You can see the hotspot leaking from around the piece of paper near the end of the video, and you can see how the radius of that spot is about the same as the distance from the square to the center.

If it was direct light from the LED itself the square would be moving outside of that radius because it would be exiting at an angle.
Also the brightness of the square would be much dimmer, like the spill brightness, not anywhere close to the brightness of the hotspot.

Seriously, just try it yourself.
I don’t know why you have such a hard time believing it.

Well this is like one of those divisive issues where each party is convinced he’s right despite the other’s argument. Luckily it’s one of those situations where it’s not a matter of opinion and only one of us is in fact right. I’ll give it to you that you are very sure of yourself even when you are wrong. I don’t know if that’s a good or bad thing, but it might serve you well in life.

I don’t think you did actually move the pinhole across the whole reflector. Try it again farther away from the wall and you will see the two different images of the LED that make up the beam and the spill. The image you are talking about that didn’t rotate is just an image from the LED formed by the pinhole camera. When you are farther from the wall you will see that it is in fact the spill and not the beam.

Check out this classic thread. This is where I learned of the pinhole demonstration and there are some nice pics of some demonstrations.

Edit: I admit I don’t really understand the details of why the image rotates. While moving the pinhole 90 degrees (like from the north side to the east side of the reflector) the image of the die rotates 180 degrees, which is not what I expected. On the bright side, this is some more “simple optics” we can learn. Silly

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EasyB wrote:

Well this is like one of those divisive issues where each party is convinced he’s right despite the other’s argument. Luckily it’s one of those situations where it’s not a matter of opinion and only one of us is in fact right. I’ll give it to you that you are very sure of yourself even when you are wrong. I don’t know if that’s a good or bad thing, but it might serve you well in life.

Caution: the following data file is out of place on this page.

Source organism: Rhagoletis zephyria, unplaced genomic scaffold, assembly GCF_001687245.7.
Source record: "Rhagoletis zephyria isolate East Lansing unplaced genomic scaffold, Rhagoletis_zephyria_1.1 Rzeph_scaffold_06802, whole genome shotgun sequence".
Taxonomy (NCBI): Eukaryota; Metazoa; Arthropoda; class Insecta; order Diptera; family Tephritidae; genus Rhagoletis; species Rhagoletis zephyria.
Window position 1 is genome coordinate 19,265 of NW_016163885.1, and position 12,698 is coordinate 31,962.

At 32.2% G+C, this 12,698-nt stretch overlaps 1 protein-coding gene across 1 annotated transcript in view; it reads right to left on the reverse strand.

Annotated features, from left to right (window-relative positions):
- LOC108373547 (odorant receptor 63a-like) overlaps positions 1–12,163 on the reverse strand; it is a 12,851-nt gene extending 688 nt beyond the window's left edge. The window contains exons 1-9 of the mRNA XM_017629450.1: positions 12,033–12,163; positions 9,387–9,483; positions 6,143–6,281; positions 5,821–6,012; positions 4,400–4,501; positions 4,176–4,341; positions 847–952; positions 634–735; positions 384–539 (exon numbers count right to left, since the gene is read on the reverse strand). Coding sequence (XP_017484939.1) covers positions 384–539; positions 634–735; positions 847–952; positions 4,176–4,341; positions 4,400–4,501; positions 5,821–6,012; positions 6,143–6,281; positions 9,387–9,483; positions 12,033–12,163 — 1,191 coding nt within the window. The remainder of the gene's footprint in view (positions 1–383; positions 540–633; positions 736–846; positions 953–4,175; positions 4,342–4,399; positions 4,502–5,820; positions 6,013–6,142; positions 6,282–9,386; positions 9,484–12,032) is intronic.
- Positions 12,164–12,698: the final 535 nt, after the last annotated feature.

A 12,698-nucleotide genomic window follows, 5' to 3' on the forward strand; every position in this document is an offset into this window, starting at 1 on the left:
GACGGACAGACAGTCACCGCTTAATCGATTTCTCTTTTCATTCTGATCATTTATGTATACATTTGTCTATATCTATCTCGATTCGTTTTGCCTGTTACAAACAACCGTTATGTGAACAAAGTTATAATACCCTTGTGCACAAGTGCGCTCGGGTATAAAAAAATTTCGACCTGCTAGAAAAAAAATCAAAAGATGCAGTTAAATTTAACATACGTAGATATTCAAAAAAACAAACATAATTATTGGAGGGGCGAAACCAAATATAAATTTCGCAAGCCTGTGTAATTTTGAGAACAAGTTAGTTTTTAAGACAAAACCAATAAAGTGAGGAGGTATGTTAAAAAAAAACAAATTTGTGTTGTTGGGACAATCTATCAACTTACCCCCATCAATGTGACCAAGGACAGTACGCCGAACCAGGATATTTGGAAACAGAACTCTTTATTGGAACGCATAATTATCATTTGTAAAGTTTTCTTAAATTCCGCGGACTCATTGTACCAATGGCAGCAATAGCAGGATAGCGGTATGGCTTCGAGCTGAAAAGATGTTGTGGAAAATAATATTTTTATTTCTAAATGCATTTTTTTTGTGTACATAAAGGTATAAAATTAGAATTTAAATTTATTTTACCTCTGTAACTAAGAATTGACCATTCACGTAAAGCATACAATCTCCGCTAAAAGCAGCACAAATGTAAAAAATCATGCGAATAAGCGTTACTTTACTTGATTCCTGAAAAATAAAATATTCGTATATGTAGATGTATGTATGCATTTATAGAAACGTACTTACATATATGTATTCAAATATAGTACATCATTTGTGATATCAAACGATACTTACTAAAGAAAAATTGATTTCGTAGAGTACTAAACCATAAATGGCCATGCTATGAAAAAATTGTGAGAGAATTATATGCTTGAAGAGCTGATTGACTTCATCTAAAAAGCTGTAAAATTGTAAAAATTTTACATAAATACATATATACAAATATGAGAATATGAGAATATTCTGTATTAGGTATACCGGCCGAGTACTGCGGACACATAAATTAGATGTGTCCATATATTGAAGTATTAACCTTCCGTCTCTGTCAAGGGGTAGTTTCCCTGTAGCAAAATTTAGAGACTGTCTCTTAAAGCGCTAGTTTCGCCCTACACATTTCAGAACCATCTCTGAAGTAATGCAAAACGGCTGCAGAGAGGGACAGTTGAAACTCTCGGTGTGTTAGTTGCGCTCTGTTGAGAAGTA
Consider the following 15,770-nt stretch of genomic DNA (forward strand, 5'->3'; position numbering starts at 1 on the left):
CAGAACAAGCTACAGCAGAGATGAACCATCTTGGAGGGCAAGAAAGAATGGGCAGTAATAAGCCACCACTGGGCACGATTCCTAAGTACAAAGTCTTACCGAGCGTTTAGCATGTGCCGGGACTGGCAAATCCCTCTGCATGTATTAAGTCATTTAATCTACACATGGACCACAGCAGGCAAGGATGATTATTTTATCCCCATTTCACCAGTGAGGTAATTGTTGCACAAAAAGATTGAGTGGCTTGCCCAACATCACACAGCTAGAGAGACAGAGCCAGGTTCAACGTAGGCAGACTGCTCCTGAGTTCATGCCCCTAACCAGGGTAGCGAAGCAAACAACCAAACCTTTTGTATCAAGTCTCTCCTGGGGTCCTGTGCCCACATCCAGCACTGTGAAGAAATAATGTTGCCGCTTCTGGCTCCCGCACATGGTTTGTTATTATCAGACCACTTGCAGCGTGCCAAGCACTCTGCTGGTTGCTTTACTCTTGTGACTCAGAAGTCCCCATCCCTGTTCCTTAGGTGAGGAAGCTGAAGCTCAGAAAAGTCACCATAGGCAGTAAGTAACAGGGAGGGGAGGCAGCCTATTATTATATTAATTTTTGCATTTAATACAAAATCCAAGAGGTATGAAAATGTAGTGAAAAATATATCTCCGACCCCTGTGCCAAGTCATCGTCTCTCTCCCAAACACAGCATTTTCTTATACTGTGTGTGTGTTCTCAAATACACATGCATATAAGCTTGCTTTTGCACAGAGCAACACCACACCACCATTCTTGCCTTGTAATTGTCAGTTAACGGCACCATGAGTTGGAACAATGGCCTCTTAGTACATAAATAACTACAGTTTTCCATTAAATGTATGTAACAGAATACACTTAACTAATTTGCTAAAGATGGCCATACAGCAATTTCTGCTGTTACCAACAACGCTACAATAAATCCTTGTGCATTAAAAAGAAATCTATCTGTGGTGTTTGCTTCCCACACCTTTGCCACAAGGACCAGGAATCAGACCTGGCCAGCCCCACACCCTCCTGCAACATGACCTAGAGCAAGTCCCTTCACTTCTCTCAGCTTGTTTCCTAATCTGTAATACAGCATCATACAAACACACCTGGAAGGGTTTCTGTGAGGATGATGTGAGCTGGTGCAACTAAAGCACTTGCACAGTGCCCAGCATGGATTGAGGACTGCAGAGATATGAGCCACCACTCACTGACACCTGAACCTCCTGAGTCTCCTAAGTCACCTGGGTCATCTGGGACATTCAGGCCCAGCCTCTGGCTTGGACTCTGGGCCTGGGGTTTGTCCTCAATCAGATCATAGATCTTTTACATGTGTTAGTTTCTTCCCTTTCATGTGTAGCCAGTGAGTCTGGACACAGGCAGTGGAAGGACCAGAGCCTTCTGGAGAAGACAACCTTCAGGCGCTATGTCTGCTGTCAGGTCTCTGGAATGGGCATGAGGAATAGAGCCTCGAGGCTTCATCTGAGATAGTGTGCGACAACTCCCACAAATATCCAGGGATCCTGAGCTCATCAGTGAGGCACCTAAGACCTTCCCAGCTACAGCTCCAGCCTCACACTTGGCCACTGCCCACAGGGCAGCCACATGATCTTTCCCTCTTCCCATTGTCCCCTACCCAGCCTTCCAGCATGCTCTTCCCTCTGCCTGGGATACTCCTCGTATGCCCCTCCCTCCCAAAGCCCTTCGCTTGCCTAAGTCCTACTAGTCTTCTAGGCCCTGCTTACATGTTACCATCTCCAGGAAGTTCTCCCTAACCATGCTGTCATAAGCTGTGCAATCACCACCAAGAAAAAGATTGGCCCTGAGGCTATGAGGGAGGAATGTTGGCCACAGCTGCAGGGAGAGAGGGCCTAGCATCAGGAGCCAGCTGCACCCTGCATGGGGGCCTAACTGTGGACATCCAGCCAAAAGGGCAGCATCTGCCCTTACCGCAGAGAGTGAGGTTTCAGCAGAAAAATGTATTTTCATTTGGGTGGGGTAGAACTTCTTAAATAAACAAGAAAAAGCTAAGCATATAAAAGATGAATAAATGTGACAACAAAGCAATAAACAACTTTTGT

I don’t think you did actually move the pinhole across the whole reflector. Try it again farther away from the wall and you will see the two different images of the LED that make up the beam and the spill. The image you are talking about that didn’t rotate is just an image from the LED formed by the pinhole camera. When you are farther from the wall you will see that it is in fact the spill and not the beam.

Check out this classic thread. This is where I learned of the pinhole demonstration and there are some nice pics of some demonstrations.

Edit: I admit I don’t really understand the details of why the image rotates. While moving the pinhole 90 degrees (like from the north side to the east side of the reflector) the image of the die rotates 180 degrees, which is not what I expected. On the bright side, this is some more “simple optics” we can learn. Silly


Well shit, you were right.
I was looking at the light directly from the LED and not from the reflector.
Moving farther away made it clear that there were two die projections, one from the LED and one from the reflector.
And the one from the reflector does indeed rotate.
My bad!

Weirdly enough, it does not happen with my syniosbeam.
Even though it is still a reflector and simply the other half of a parabola, the LED is always right side up.

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Convoy L6 results with 1 mm2 Osram

EasyB
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Enderman wrote: